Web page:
On a recent Sunday, I began the day by wading into the tropical waters off the coast of South Beach in Miami.
It was a stunner of a morning, a perfect 75 degrees, the water a just-warm-enough temperature. This stretch of sand is as appealing as ever, with its signature colorful lifeguard stands and ladies strutting around at lunchtime selling empanadas. I had a big book in my bag, plenty of sunblock, an umbrella — all the fixings for a long and leisurely day at the beach.
I lived in a very different Miami, back in the early 2000s. There were no craft cocktail bars and few chefs reached celebrity status with their forward-thinking cuisine. The design, music, and food were often one note. We didn’t even expect more — this was just the character of the city. Since leaving Miami in 2007, I have returned, like clockwork, just about every winter when Airfarewatchdog presents an irresistible flight sale and the New York winter has been such a grind that a dose of sunshine is almost a physical necessity. What I find when I arrive continues to astound me.
Yes, the traffic is definitely worse, but the city is growing at a remarkable rate, and not just growing, but expanding culturally in a way that is truly dynamic. There’s the Perez Art Museum Miami, a striking building of contemporary art, complete with a waterfront restaurant and bar called Verde, where you can dine overlooking Biscayne Bay. Before asking for the check, order one last drink, and take it out towards the water, finding a seat in a maze of chairs and swings. Miami is becoming as known for art as it is for night clubs. During my recent visit, I was in bed before midnight every night. The day’s pleasures were more enticing than the legendary nightlife.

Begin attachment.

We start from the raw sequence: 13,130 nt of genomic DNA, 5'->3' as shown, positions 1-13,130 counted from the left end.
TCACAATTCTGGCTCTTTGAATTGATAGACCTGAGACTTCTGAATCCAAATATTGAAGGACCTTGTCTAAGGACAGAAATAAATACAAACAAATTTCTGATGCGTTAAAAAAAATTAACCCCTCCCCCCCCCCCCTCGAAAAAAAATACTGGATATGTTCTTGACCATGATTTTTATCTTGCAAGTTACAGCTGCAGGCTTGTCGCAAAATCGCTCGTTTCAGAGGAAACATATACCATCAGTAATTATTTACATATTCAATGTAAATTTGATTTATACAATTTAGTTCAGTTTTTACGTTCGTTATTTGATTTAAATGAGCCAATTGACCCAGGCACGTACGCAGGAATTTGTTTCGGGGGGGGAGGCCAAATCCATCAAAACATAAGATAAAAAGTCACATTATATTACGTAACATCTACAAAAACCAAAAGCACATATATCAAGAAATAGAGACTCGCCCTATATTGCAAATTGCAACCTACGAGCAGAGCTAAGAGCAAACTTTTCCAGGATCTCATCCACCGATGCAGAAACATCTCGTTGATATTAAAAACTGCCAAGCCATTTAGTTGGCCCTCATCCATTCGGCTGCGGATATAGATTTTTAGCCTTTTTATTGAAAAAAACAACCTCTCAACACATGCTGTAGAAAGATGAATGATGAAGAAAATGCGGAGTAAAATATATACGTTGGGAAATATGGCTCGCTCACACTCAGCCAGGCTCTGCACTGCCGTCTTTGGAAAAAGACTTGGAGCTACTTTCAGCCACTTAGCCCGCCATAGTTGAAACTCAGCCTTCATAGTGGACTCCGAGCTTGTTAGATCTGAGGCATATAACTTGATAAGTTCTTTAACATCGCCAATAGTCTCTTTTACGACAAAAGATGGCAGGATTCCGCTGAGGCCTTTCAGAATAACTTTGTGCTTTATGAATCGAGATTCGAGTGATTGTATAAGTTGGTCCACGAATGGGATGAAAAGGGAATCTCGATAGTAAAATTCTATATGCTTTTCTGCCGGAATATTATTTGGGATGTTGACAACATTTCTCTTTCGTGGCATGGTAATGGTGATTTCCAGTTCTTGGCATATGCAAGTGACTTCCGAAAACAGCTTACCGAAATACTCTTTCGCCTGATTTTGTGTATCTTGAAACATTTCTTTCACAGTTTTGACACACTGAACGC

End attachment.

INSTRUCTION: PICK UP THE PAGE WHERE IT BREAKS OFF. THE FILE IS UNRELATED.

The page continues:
I packed up my beach bag that Sunday afternoon to head over to the Design District, on the mainland, in an area of Miami that I never set foot in during the four years I called the city home. This neighborhood is now home to high-end shopping and destination-worthy restaurants, such as the charming Mandolin (reserve a table outdoors and feast on gloriously simple, homemade Greek fare) and the cult favorite Michael’s Genuine Food & Drink, where I gathered with old friends that Sunday afternoon at an outdoor table and snacked on small plates and raised icy glasses of cocktails. None of this is news to the people in Miami, who have adored these restaurants for years, but their excellence is a happy surprise for a former resident who was never completely satisfied with the local food scene.
After brunch, we moved over to neighboring Wynwood, an arts district with over 70 galleries that has quickly gained a reputation for its powerful large scale murals. There are beer gardens and restaurants, coffee shops with lines out the door, galleries, a butcher shop where you can sit down for a burger, and everywhere, art covering the walls. One wall is covered in tiny writing with the same message, written over and over again: Love is a risk, do it anyway.
In one day of strolling and sipping, I know I barely scratched Wynwood’s surface. But for people that used to come to Miami, sit on the beach for a weekend, and go home completely satisfied — be prepared now for something different. There’s still the sun and the surf and I will continue to indulge in those pleasures, but now when I leave, it will be with a hint of sadness, as this city has found a vibrant stride, and there’s much more to see and not enough time to see it.